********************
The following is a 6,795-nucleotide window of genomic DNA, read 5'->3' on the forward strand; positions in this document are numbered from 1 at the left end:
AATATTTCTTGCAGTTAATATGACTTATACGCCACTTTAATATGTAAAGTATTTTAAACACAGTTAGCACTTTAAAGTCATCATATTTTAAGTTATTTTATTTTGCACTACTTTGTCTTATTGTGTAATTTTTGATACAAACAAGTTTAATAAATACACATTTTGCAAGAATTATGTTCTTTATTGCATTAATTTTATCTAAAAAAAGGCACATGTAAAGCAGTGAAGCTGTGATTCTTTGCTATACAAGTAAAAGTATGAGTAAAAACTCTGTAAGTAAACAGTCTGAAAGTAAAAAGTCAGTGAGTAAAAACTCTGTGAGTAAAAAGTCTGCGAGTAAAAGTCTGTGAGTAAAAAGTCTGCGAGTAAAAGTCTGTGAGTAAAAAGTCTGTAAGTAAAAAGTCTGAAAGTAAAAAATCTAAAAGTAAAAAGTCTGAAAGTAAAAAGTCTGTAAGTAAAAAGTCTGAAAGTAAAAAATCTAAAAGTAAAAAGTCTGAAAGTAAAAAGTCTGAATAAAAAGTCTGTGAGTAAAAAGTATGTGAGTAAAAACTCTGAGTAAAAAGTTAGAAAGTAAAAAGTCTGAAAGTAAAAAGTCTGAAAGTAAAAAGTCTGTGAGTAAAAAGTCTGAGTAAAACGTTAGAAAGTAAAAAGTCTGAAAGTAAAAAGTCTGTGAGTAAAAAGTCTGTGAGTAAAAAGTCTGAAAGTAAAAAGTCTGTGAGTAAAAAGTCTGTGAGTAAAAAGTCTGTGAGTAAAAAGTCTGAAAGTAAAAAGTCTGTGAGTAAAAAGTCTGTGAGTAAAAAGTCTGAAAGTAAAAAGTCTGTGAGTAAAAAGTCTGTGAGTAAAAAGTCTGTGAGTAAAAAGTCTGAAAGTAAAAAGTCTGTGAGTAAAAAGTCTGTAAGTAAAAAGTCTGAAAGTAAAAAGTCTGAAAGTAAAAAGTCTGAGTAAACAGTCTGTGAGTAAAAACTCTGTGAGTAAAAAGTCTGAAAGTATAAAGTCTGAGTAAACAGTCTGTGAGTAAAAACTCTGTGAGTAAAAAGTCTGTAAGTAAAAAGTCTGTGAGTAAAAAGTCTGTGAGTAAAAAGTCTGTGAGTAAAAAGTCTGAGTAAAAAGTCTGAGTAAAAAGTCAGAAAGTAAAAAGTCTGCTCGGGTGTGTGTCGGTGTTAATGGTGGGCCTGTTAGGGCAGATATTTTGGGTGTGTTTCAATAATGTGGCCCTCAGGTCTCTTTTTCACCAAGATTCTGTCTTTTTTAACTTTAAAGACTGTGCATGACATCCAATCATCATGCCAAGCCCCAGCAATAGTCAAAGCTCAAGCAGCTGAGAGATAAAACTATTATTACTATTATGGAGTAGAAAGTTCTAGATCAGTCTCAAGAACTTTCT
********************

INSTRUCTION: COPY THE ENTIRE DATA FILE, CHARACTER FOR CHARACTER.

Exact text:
The following is a 6,795-nucleotide window of genomic DNA, read 5'->3' on the forward strand; positions in this document are numbered from 1 at the left end:
AATATTTCTTGCAGTTAATATGACTTATACGCCACTTTAATATGTAAAGTATTTTAAACACAGTTAGCACTTTAAAGTCATCATATTTTAAGTTATTTTATTTTGCACTACTTTGTCTTATTGTGTAATTTTTGATACAAACAAGTTTAATAAATACACATTTTGCAAGAATTATGTTCTTTATTGCATTAATTTTATCTAAAAAAAGGCACATGTAAAGCAGTGAAGCTGTGATTCTTTGCTATACAAGTAAAAGTATGAGTAAAAACTCTGTAAGTAAACAGTCTGAAAGTAAAAAGTCAGTGAGTAAAAACTCTGTGAGTAAAAAGTCTGCGAGTAAAAGTCTGTGAGTAAAAAGTCTGCGAGTAAAAGTCTGTGAGTAAAAAGTCTGTAAGTAAAAAGTCTGAAAGTAAAAAATCTAAAAGTAAAAAGTCTGAAAGTAAAAAGTCTGTAAGTAAAAAGTCTGAAAGTAAAAAATCTAAAAGTAAAAAGTCTGAAAGTAAAAAGTCTGAATAAAAAGTCTGTGAGTAAAAAGTATGTGAGTAAAAACTCTGAGTAAAAAGTTAGAAAGTAAAAAGTCTGAAAGTAAAAAGTCTGAAAGTAAAAAGTCTGTGAGTAAAAAGTCTGAGTAAAACGTTAGAAAGTAAAAAGTCTGAAAGTAAAAAGTCTGTGAGTAAAAAGTCTGTGAGTAAAAAGTCTGAAAGTAAAAAGTCTGTGAGTAAAAAGTCTGTGAGTAAAAAGTCTGTGAGTAAAAAGTCTGAAAGTAAAAAGTCTGTGAGTAAAAAGTCTGTGAGTAAAAAGTCTGAAAGTAAAAAGTCTGTGAGTAAAAAGTCTGTGAGTAAAAAGTCTGTGAGTAAAAAGTCTGAAAGTAAAAAGTCTGTGAGTAAAAAGTCTGTAAGTAAAAAGTCTGAAAGTAAAAAGTCTGAAAGTAAAAAGTCTGAGTAAACAGTCTGTGAGTAAAAACTCTGTGAGTAAAAAGTCTGAAAGTATAAAGTCTGAGTAAACAGTCTGTGAGTAAAAACTCTGTGAGTAAAAAGTCTGTAAGTAAAAAGTCTGTGAGTAAAAAGTCTGTGAGTAAAAAGTCTGTGAGTAAAAAGTCTGAGTAAAAAGTCTGAGTAAAAAGTCAGAAAGTAAAAAGTCTGCTCGGGTGTGTGTCGGTGTTAATGGTGGGCCTGTTAGGGCAGATATTTTGGGTGTGTTTCAATAATGTGGCCCTCAGGTCTCTTTTTCACCAAGATTCTGTCTTTTTTAACTTTAAAGACTGTGCATGACATCCAATCATCATGCCAAGCCCCAGCAATAGTCAAAGCTCAAGCAGCTGAGAGATAAAACTATTATTACTATTATGGAGTAGAAAGTTCTAGATCAGTCTCAAGAACTTTCT